The best way to tell my election story is backwards.
A sunlit window opens in my world, and they call Pennsylvania. I stand in line on Tuesday morning and cast my vote for Joe Biden and Kamala Harris. I tune into the campaign coverage just to see Biden reading letters from children with speech impediments, to hear him admit what I already know: he still struggles, too. He once said, “Stuttering gave me the best possible window into other people’s pain.” I tune back out.
My fears are affirmed. When students in my GroupMes make fun of Biden’s supposed mental decline, I sharply remind them that pretending to forget your next phrase is a hallmark of a “well-managed” fluency disorder — and I should know. My family and friends don’t realize that the algorithm puts their posts on my timeline every time they clap back at strangers talking about Biden’s stutter. I prepare to block it out.
Biden wins the nomination. My professor tells me, “No one will ever want to work with you or give you opportunities while you still have a speech impediment.” Biden lies through his teeth about how he beat his stutter so many years ago. It’s inspiration for someone else.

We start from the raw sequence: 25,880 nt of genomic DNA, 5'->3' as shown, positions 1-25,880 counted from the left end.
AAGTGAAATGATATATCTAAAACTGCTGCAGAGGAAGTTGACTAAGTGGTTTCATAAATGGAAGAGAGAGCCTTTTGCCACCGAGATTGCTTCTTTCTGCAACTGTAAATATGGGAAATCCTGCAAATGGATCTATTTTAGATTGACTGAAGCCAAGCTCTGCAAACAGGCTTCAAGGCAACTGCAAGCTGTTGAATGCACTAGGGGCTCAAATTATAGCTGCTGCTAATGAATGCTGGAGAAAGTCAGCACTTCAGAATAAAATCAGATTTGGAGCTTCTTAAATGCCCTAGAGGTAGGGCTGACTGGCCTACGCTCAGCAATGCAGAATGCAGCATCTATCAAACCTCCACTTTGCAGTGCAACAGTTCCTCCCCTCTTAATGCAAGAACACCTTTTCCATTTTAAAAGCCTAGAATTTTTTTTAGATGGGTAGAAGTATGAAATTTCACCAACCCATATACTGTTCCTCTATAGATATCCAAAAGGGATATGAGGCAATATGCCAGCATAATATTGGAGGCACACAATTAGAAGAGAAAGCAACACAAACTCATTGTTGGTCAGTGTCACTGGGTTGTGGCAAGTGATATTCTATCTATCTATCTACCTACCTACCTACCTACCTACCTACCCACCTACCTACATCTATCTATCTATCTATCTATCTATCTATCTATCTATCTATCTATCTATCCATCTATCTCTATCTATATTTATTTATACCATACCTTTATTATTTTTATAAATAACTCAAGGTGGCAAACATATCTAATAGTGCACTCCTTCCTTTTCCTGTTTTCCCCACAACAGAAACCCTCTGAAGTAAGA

When it looks like he might not win the nomination, I am relieved. When it seems like he isn’t going to run, I am relieved, though I’ll keep that from my children. I didn’t want to be dragged through it.
The pharmacist on the phone hangs up on me when I can’t get my name out. I remember that it probably hurts worse for Biden, putting himself out there like that. I think about how Biden will never see what they say. I will, and it will come from people who say they love me. I think about how much a person, even a national leader, can still be crushed by bullies. I’m in the drive-thru at Cookout giving my order, and the guys in the truck behind me hang out the window and imitate my blocked speech.
The UM Speech and Hearing Center tells me it’s not going to get better when I notice it’s getting worse freshman year and get a new diagnostic test. I graduate high school with a speech and debate cord around my neck. I compete for three years in speech tournaments and never win first place, but at least I competed. At the end of my freshman year, I go to the speech and debate interest meeting. I say, “I have something to prove to myself” when I talk my parents into it. I read a letter that Biden wrote decades ago to a young boy with a speech impediment, advising him never to let his stutter get in the way of his goals, and this idea takes shape in me — this wild what-if.